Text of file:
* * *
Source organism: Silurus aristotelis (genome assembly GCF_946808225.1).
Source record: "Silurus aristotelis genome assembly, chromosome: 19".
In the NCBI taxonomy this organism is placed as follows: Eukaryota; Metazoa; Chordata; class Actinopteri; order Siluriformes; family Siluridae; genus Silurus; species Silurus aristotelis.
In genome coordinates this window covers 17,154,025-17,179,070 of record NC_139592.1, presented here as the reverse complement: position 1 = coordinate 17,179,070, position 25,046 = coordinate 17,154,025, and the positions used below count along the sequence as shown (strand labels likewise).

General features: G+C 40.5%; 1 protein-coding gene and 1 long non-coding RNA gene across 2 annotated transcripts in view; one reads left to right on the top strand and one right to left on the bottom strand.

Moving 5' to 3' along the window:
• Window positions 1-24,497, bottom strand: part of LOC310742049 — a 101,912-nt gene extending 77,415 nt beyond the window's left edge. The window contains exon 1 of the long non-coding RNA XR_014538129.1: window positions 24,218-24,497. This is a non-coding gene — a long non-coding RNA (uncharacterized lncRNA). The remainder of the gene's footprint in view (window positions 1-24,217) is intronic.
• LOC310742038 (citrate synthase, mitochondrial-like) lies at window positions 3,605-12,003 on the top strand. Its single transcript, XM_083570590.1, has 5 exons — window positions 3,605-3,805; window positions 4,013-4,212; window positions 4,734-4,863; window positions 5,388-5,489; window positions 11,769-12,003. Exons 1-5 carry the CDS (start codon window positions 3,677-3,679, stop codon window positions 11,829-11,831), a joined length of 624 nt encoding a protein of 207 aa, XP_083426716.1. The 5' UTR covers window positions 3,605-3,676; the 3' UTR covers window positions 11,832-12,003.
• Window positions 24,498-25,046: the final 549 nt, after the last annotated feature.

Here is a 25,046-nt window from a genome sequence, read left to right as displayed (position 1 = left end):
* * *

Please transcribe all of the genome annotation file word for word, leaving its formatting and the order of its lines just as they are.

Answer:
Source organism: Silurus aristotelis (genome assembly GCF_946808225.1).
Source record: "Silurus aristotelis genome assembly, chromosome: 19".
In the NCBI taxonomy this organism is placed as follows: Eukaryota; Metazoa; Chordata; class Actinopteri; order Siluriformes; family Siluridae; genus Silurus; species Silurus aristotelis.
In genome coordinates this window covers 17,154,025-17,179,070 of record NC_139592.1, presented here as the reverse complement: position 1 = coordinate 17,179,070, position 25,046 = coordinate 17,154,025, and the positions used below count along the sequence as shown (strand labels likewise).

General features: G+C 40.5%; 1 protein-coding gene and 1 long non-coding RNA gene across 2 annotated transcripts in view; one reads left to right on the top strand and one right to left on the bottom strand.

Moving 5' to 3' along the window:
• Window positions 1-24,497, bottom strand: part of LOC310742049 — a 101,912-nt gene extending 77,415 nt beyond the window's left edge. The window contains exon 1 of the long non-coding RNA XR_014538129.1: window positions 24,218-24,497. This is a non-coding gene — a long non-coding RNA (uncharacterized lncRNA). The remainder of the gene's footprint in view (window positions 1-24,217) is intronic.
• LOC310742038 (citrate synthase, mitochondrial-like) lies at window positions 3,605-12,003 on the top strand. Its single transcript, XM_083570590.1, has 5 exons — window positions 3,605-3,805; window positions 4,013-4,212; window positions 4,734-4,863; window positions 5,388-5,489; window positions 11,769-12,003. Exons 1-5 carry the CDS (start codon window positions 3,677-3,679, stop codon window positions 11,829-11,831), a joined length of 624 nt encoding a protein of 207 aa, XP_083426716.1. The 5' UTR covers window positions 3,605-3,676; the 3' UTR covers window positions 11,832-12,003.
• Window positions 24,498-25,046: the final 549 nt, after the last annotated feature.

Here is a 25,046-nt window from a genome sequence, read left to right as displayed (position 1 = left end):